Easy-peasy…if you’ve got the cash, you can find the horse! Start with Ebay…if you can’t find one there you could try the Model Horse Sales Pages, make a posting on one of dozens of dedicated Facebook pages, or message boards, or chat rooms (do they still have those?), or maybe even Craigslist.
It might take you a couple hours, or worse, a couple days, but you’ll find that elusive plastic treasure...it’s almost a guarantee. But wait…we didn’t have any of those things in 1989. The internet as we know it today existed only in the imaginations of people who are now much richer than I’ll ever be.
Those of you who are children of the 1980s and earlier know what I’m getting at…the internet has changed the face of Breyer horse collecting forever. It has influenced values, changed our perceptions of what is truly rare, and produced an entire generation of kids and young adults who have no idea what an LSASE is.
I received my first Breyer for my 11th birthday in 1987, a gift which started a life-long fascination with and at times inexplicable desire to purchase and prominently display horse-shaped hunks of plastic. I had a favorite store I purchased the bulk of my early collection from; an IGA/Ben Franklin store that had an entire back wall filled with glorious horses formed from hard, odoriferous, tenite plastic! I’d happily plunk down two weeks of hard-earned allowance to take home one more horse to add to my slowly growing collection.
The catalogs introduced me to models I’d never seen before. Occasionally, I’d find a discontinued model still on the store shelf. With trembling fingers I’d grab the rarity and hold it close, protecting it from the imaginary prying, covetous eyes of fellow shoppers. In my young mind finding new in box models with catalogs as far back as 1984 was like finding a rare antique in a flea market. The “old” catalogs were a highly prized part of my collection.
The pre-internet era search started in the classified section of JAH magazine. There were dozens of tiny classified ads with lists of model numbers for sale. No prices, no descriptions aside from the 1-4 rating scale many collectors used. Some ads simply said “Entire collection dispersal. Send LSASE for list” followed by an address. Those ads were my favorite, to get a list of models for sale in the mail was like stumbling into a secret store with a nearly inexhaustible supply of never-before-seen models!
Box catalogs in hand, I scoured the sales lists for the models I was looking for. If I found one I liked I could call and ask if it was still available (if a phone number was given),
or I would write down the model I wanted on a piece of paper, put it and a check for the correct amount into an envelope, stick it in the mail and hope that the model would show up on my doorstep in a few weeks’ time. Sometimes, the check would come back with a note explaining the model had been sold. Luckily, I never ran across a dishonest seller who simply cashed my check without sending a model.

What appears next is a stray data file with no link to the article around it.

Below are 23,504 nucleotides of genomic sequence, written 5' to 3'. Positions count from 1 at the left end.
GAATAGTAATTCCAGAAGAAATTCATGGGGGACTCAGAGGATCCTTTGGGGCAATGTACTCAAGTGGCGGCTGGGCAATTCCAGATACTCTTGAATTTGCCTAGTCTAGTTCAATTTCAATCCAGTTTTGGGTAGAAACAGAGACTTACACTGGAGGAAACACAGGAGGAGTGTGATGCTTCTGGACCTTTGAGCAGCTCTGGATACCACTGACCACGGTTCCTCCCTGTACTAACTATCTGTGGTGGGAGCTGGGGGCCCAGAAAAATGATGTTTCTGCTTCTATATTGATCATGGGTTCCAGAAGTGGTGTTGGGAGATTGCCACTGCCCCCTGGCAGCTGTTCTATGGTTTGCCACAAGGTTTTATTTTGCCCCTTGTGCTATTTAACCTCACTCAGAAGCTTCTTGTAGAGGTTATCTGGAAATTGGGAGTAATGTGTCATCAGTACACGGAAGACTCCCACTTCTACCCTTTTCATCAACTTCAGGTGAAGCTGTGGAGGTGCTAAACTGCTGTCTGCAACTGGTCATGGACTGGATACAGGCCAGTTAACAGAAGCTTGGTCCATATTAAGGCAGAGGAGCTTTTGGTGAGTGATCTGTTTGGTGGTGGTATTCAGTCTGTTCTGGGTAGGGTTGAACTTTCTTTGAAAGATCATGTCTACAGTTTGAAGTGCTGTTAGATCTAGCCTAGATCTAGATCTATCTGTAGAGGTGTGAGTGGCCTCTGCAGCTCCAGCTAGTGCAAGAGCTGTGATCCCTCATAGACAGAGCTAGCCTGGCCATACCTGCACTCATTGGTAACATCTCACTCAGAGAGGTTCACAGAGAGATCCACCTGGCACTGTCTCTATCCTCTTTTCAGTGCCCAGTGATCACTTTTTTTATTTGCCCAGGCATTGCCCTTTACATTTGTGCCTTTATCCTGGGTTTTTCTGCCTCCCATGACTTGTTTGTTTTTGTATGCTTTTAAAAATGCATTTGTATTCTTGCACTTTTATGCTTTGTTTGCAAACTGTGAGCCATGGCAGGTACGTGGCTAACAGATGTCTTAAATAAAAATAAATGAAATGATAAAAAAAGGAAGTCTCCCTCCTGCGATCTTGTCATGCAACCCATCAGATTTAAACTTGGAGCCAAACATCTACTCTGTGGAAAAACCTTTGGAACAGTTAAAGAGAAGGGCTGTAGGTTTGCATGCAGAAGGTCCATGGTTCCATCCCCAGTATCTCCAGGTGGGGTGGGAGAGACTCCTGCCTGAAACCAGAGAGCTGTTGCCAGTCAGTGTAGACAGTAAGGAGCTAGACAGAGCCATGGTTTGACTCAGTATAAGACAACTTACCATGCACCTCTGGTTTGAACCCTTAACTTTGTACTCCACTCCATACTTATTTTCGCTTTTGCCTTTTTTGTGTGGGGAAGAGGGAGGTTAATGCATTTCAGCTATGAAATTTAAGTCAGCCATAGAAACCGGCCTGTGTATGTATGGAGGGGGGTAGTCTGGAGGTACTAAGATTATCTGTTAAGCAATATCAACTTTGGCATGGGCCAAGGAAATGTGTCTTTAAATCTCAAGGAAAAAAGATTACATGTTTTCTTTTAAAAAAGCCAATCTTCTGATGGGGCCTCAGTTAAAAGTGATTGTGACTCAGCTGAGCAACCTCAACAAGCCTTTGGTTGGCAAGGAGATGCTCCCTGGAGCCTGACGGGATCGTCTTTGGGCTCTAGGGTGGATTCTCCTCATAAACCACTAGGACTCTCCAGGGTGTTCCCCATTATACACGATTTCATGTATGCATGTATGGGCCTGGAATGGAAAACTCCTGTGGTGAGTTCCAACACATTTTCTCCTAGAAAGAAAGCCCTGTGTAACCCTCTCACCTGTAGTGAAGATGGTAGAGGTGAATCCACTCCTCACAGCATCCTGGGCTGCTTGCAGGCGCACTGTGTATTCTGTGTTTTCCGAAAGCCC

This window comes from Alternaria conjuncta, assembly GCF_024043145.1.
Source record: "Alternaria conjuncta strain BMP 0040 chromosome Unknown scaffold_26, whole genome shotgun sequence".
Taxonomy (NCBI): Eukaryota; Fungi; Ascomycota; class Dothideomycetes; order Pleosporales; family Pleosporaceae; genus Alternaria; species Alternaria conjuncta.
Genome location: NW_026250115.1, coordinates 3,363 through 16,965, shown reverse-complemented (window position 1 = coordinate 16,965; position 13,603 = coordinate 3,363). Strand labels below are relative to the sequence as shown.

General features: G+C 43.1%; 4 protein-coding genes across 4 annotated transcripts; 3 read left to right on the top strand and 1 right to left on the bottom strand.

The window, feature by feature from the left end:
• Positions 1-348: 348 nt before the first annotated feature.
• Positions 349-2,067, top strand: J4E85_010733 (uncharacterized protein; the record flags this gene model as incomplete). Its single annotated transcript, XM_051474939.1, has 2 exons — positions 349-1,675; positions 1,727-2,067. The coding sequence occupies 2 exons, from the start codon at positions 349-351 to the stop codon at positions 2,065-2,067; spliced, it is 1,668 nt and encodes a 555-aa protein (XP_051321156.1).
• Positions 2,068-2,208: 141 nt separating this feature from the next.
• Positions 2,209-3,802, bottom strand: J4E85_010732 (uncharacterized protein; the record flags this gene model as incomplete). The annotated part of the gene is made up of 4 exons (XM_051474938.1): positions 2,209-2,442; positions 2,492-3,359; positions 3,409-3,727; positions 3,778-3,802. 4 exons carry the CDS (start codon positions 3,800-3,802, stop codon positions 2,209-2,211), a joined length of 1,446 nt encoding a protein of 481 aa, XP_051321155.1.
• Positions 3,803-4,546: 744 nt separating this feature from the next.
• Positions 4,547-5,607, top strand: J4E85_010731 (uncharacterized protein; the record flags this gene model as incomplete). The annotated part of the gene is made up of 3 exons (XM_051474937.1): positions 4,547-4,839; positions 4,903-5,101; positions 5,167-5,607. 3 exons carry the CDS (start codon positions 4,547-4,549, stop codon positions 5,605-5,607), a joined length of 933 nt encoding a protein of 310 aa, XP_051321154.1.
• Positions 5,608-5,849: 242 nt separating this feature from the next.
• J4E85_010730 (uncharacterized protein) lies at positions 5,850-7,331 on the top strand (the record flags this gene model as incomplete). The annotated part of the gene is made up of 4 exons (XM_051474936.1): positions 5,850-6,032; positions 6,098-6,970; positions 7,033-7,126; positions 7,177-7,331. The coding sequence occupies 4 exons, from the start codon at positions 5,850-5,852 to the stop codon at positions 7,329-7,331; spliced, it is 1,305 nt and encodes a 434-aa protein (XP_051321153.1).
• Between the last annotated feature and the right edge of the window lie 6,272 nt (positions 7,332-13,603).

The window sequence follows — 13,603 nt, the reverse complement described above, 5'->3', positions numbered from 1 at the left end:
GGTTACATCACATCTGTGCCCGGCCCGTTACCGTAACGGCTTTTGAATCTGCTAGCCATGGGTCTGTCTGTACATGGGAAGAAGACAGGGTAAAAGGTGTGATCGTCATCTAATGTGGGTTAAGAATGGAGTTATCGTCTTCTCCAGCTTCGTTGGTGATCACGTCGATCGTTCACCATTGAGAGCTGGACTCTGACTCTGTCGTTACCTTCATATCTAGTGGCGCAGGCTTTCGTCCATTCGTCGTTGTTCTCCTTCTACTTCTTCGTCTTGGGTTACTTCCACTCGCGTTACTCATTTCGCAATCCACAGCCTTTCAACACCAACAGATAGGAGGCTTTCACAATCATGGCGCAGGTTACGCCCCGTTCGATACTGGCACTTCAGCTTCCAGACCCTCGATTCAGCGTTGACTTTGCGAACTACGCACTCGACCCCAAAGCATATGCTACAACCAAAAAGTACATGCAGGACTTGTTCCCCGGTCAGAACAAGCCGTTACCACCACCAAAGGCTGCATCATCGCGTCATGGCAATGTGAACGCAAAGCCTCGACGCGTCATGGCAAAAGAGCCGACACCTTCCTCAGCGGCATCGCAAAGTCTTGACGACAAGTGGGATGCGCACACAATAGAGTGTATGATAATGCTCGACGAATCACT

Woodgrain FAS +3 (few rubs) $350
Gold Florentine Running Foal +2 (chipped ear, rubs) $2500
1990 Commemorative Edition (like new) $1500
I could only dream of such riches to add to my collection!
Some of you may be eyeing those prices and wondering what happened? How could anyone ask those prices? Especially over 25 years ago?
Enter: the internet
Yes, the internet. Ebay taught us that our uber-rare models were not as rare as we thought they were. As soon as the Woodgrains hit Ebay and sold for hundreds of dollars each, dozens more came out of the wood work (pardon the pun) – supply soon surpassed demand and drove the prices down to never before seen lows! I got mine in 2002 for $25.
The “ultra-valuable” Limited and Commemorative Editions? Yup…nope. You can’t even get your money back out of those anymore. I’d seen the 1987 Limited Edition “Precipitado Sin Par” on a sales list for over $100 and therefore was tickled pink paisley plaid when I found the same model still on a store shelf in 1989 and snatched it up for a measly (but expensive for the time) $24. That Commemorative Edition ASB weanling from 1990? I saw that on a sales list for $1500 in the early 1990s. Picked it up at Breyerfest a few years ago for $20.
Not as much as in the 1980s but still pricey. Black point Proud Arabian Family? Still rare but you can find them as well. Pre-internet you’d better be prepared to pony up several hundred dollars each (yeah...no pun intended). Now, less than half that, perhaps much less depending on the day and your bidding competition.
Oh, and for those of you under the age of 25 who defied the odds and stayed with me all the way through this long post: an LSASE is a Long Self Addressed Stamped Envelope. That means you write your address on a business-sized envelope, put a stamp (or two) on it, fold it up and put it in another envelope and mail it to the address you want to get a sales list from.
Young collector, old collector, or somewhere in between…happy collecting and appreciate the benefits of living in the age of instant gratification.